🔸 Gun violence prevention     SB 70 , 240 / HB 2, 674

For more info: 

🔸 Redistricting

🔸 No Excuse Absentee Voting, p.4 

🔸 Gun Violence Prevention

Alternatively, visit whosmy.virginiageneralassembly.gov for your lawmaker’s contact information and then email them a request to support these bills. Let them know you are a constituent, and your address. You can note points such as:

🔸 The fair redistricting amendment, SJ18 / HJ71, will finally give citizens a voice and add racial and ethnic fairness. 

– The guardrail bills, SB 203 & 204 / HB 758, make it even stronger. 

– Only an amendment can change the constitution. A law doesn’t have that power.

🔸 Voting is every citizen’s honor and responsibility. Being required to state an excuse for absentee voting deters voters. Please copatron and vote for no excuse absentee voting bills SB 45, 111, 859, 879 / HB 1, HB 25, HB 27.

🔸 We need common sense gun safety. Please especially cosponsor and vote for SB 70 / HB 2, for universal background checks, and SB240 / HB 674, extreme risk protection order / red flag legislation.

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Dec 30, 2019 Contact Your Legislators: Support Fair Redistricting

Now is the time to add your voice for the Equal Rights Amendment.

The League of Women Voters of the U.S. supports the Equal Rights Amendment (“ERA”), as set forth in this letter.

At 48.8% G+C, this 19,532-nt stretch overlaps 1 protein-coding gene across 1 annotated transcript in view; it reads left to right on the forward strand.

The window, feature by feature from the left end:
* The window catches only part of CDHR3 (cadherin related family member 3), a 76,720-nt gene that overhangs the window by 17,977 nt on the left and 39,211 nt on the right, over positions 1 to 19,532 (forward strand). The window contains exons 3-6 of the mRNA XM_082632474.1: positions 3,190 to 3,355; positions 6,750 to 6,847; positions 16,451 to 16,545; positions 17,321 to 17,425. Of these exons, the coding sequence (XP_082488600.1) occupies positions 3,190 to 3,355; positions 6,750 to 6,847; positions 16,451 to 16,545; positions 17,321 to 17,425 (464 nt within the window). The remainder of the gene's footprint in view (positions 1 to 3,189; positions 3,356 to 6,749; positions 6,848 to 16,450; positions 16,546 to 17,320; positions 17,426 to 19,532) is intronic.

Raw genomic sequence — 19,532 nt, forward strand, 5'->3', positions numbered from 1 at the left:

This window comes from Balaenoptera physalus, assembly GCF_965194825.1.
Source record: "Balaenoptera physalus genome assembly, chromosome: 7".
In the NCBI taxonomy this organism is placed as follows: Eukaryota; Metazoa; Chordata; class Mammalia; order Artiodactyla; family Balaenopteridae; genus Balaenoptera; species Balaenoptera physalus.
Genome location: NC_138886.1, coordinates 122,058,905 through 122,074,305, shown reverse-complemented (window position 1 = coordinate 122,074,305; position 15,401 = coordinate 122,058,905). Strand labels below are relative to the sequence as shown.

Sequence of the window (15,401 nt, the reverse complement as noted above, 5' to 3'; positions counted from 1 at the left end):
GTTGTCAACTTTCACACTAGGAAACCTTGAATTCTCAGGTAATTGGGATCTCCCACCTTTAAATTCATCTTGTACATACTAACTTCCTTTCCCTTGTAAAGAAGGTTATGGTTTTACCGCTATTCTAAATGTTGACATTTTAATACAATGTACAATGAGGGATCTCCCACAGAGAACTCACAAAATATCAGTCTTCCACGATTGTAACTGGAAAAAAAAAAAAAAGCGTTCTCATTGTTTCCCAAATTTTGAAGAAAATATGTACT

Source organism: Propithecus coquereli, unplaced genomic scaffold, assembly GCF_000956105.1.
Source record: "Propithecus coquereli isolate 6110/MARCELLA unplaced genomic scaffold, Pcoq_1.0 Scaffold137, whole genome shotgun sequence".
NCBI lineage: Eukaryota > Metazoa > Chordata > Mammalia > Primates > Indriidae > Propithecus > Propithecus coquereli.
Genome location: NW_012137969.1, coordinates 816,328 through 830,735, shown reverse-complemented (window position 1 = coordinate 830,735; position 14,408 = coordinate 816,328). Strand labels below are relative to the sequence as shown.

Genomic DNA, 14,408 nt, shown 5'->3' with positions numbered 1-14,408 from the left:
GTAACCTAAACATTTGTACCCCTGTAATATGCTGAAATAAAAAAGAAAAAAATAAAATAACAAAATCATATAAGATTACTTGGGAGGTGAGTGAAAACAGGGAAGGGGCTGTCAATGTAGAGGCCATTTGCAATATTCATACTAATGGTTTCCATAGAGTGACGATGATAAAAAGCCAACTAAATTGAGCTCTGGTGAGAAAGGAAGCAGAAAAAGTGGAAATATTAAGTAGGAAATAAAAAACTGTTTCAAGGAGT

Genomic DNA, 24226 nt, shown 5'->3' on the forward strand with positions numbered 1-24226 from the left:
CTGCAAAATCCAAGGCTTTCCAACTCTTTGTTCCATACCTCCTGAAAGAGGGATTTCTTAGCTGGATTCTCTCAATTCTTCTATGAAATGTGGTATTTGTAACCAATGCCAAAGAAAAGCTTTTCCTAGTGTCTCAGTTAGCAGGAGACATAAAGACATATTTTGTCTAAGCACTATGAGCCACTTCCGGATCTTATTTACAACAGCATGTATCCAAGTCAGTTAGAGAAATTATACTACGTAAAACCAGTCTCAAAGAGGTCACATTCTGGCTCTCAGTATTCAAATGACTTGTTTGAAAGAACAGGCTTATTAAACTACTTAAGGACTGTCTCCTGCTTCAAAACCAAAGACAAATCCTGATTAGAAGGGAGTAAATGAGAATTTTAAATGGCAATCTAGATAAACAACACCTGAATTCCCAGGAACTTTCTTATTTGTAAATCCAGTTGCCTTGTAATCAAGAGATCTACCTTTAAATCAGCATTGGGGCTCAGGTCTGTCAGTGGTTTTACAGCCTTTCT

Please contact your lawmakers now for the ERA.

🔸 Virginia legislation: HJ 1, SJ 1, & SJ 5

🔸 Questions? See the U.S. League letter

🔸 Newly elected legislator? See “Special Cases” below

🔸 All others, click here to support the ERA

Alternatively, visit whosmy.virginiageneralassembly.gov for your lawmaker’s contact information and then email them a request to support the ERA this session. Let them know you are a constituent, and your address. You can point out:

  • Virginia General Assembly bills for ratification of the ERA are HJ 1 and SJ 1.
  • 80% of Virginia’s registered voters support ratification, according to a poll by the Wason Center for Public Policy, https://cnu.edu/wasoncenter/surveys/2019-12-16/
  • The U.S. Constitution does not guarantee equal rights without discrimination based on sex. The Equal Rights Amendment will help ensure that the government discriminates based on sex only when it has compelling reasons. As stated by the American Bar Association, this will “assure that gender equality is recognized as a fundamental, irrevocable right protected by the highest law of the land.”
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Dec 17, 2019 Contact Your Legislators: Support Fair Redistricting

Contact Your Legislators: Support Fair Redistricting 

 

Fair elections are under threat, and all of us are needed at this moment in history. Please contact your lawmakers to support the redistricting amendment. You can click through here to send them a message you can modify before sending. 

 

Alternatively, visit whosmy.virginiageneralassembly.gov for your lawmaker’s contact information. Then, email them a request to vote for the redistricting amendment this session. Let them know you are a constituent and your address. 

 

Talking points:

 

  • This amendment is the first time citizens will be on the redistricting commission. Only an amendment can change the constitutional provision that lawmakers (not citizens) draw districts. 

 

  • An amendment must be passed two years in a row, and this is the last chance to get one in place before 2021.

 

  • 70% of Virginians support the second passage of the redistricting reform amendment, according to a poll from the Wason Center for Public Policy, and Mason-Dixon Polling shows 72% of registered Virginia voters support the proposed amendment.